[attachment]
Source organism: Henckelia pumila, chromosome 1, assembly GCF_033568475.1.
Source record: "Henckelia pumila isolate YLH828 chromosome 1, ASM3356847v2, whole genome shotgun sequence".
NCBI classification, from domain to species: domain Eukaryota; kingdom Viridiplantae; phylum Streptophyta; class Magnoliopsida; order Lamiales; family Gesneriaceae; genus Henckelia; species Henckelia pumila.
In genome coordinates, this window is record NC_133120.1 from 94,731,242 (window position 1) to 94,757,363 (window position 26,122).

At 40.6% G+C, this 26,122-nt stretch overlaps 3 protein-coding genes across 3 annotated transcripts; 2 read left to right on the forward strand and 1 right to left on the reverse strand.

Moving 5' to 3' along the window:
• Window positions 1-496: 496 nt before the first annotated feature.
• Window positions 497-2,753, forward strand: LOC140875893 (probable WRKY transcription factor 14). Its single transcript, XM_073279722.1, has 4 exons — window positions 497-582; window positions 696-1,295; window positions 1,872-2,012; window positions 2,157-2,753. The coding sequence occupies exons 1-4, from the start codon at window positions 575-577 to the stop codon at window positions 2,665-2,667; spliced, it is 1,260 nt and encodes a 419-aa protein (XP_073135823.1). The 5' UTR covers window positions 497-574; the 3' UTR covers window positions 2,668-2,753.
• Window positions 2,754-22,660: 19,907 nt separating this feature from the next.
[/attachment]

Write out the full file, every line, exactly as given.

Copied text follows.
Source organism: Henckelia pumila, chromosome 1, assembly GCF_033568475.1.
Source record: "Henckelia pumila isolate YLH828 chromosome 1, ASM3356847v2, whole genome shotgun sequence".
NCBI classification, from domain to species: domain Eukaryota; kingdom Viridiplantae; phylum Streptophyta; class Magnoliopsida; order Lamiales; family Gesneriaceae; genus Henckelia; species Henckelia pumila.
In genome coordinates, this window is record NC_133120.1 from 94,731,242 (window position 1) to 94,757,363 (window position 26,122).

At 40.6% G+C, this 26,122-nt stretch overlaps 3 protein-coding genes across 3 annotated transcripts; 2 read left to right on the forward strand and 1 right to left on the reverse strand.

Moving 5' to 3' along the window:
• Window positions 1-496: 496 nt before the first annotated feature.
• Window positions 497-2,753, forward strand: LOC140875893 (probable WRKY transcription factor 14). Its single transcript, XM_073279722.1, has 4 exons — window positions 497-582; window positions 696-1,295; window positions 1,872-2,012; window positions 2,157-2,753. The coding sequence occupies exons 1-4, from the start codon at window positions 575-577 to the stop codon at window positions 2,665-2,667; spliced, it is 1,260 nt and encodes a 419-aa protein (XP_073135823.1). The 5' UTR covers window positions 497-574; the 3' UTR covers window positions 2,668-2,753.
• Window positions 2,754-22,660: 19,907 nt separating this feature from the next.